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#67 2023-11-27 11:30:46

Calliban
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Re: Living inside Mountains / Caves on Mars?

Building underground brings us four benefits simultaneously.  Firstly, a layer of rock and soil greater than two metres thick shields out cosmic rays and reduces dose rates comparable to those on Earth surface.  Secondly, a layer of rock and soil some 10m thick will provide about 1 bar of downward pressure on Mars, sufficient to balance the internal pressure of any structure.  Thirdly, a layer of overburden several metres thick, provides excellent thermal insulation once a stable temperature gradient is achieved.  And Mars gets extremely cold.  Finally, any small meteors that get past the atmosphere would be stopped by a thick layer of overburden.

The weight of overburden eliminates the need for tensile structures to counteract the pressure of a breathable atmosphere.  This is important because masonry materials can be produced with minimal energy and resources.  We can build quite impressive walls on Mars using nothing more complex than loose rocks or compressed adobe bricks, cemented together with wet regolith.  Simple economics will drive us underground.  Mars will be a subterrainian civilisation until the atmosphere is thick enough to allow habitable ambient pressure domes.  Even then, the cold will make livihg above ground expensive.

Mars does not appear to have any near surface ground water or precipitation. This makes it easy to produce habitable volume, simply by heaping size sorted regolith over a frame.  A densely packed matrix of micron sized clay particles will form a very effective labyrinth seal, preventing air from leaking out.  As soon as we can produce cast iron or cast basalt for roof members, this will be a very cheap way of producing habitable space.  We could even build walls from dry stone, provided there is regolith behind them.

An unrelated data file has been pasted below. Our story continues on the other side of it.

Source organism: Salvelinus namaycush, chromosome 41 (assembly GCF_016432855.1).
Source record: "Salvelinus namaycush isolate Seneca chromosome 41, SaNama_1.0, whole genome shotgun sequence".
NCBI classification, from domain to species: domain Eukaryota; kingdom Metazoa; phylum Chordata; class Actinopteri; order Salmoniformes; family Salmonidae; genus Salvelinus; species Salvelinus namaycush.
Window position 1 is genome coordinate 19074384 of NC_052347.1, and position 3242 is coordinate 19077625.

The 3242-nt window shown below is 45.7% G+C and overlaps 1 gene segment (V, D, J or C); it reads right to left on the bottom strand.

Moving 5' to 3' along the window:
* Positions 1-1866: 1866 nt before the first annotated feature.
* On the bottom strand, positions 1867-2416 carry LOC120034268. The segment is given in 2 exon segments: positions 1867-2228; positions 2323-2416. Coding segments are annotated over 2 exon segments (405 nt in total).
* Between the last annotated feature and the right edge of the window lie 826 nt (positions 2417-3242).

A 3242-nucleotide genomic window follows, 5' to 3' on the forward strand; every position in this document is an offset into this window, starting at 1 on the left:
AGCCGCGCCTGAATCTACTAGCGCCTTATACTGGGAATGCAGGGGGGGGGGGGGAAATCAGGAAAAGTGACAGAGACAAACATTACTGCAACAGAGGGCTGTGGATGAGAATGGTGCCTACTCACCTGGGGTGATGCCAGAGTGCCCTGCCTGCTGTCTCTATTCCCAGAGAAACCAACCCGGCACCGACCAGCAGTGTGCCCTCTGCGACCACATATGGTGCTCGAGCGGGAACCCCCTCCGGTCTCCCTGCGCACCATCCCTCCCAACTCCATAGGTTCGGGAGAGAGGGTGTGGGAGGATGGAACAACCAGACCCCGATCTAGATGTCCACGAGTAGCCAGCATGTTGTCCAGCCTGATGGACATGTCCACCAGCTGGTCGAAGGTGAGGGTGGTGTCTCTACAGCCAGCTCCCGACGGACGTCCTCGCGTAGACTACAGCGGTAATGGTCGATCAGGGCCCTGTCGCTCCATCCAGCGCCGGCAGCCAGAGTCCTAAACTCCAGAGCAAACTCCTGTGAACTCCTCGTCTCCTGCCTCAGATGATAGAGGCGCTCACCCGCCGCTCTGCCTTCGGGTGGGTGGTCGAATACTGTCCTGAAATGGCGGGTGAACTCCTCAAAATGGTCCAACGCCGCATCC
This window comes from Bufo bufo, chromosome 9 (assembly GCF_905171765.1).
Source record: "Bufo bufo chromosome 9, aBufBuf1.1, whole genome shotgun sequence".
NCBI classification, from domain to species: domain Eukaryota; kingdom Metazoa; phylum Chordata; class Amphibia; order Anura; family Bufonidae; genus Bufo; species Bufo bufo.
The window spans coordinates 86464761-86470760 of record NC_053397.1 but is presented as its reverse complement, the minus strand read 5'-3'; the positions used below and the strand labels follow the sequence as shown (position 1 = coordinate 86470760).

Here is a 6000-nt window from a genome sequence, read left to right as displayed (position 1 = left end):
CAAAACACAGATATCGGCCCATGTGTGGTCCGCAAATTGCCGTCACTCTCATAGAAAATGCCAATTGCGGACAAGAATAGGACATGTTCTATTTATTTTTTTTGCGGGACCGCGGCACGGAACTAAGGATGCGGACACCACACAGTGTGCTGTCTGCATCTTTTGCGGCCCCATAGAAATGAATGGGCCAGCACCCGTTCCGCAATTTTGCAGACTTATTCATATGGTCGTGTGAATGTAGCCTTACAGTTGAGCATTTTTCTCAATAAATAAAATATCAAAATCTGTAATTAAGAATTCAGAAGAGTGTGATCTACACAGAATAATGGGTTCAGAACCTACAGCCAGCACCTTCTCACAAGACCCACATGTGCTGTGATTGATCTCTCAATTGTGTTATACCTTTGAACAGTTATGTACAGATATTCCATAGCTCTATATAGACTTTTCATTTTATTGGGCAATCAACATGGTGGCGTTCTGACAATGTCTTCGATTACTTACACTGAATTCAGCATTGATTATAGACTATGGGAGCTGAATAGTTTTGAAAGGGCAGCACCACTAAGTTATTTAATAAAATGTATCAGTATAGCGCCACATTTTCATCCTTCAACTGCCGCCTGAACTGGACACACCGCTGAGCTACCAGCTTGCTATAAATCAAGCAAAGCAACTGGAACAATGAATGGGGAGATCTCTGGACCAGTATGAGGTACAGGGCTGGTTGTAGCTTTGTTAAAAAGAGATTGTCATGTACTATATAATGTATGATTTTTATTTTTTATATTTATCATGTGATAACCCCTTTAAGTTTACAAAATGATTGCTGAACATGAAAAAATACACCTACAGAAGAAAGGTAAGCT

Last edited by Calliban (2023-11-27 11:32:51)


"Plan and prepare for every possibility, and you will never act. It is nobler to have courage as we stumble into half the things we fear than to analyse every possible obstacle and begin nothing. Great things are achieved by embracing great dangers."

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#68 2023-11-27 13:08:09

Calliban
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Re: Living inside Mountains / Caves on Mars?

This is what I had in mind.
20231127-190046.jpg

After I had drawn this, it occured to me that the beams would be stronger if they were arched and absorbed forces compressively.
20231127-190140.jpg

Cast iron can be made to melt at temperatures as low as 1000°C by adding up to 2% carbon.  It can be cast in simple sand moulds.  But it is brittle and one should avoid subjecting it to large tensile loads.  So a curved structure is best.  Instead of placing large rocks directly onto the iron frame, we could use polyethylene bags, filled with fine regolith.  This avoids any hard edges in contact with the frame.  We would then put a layer of fine regolith over the bags, tamp it down and then cover the whole structure in mixed grade regolith to a depth of several metres.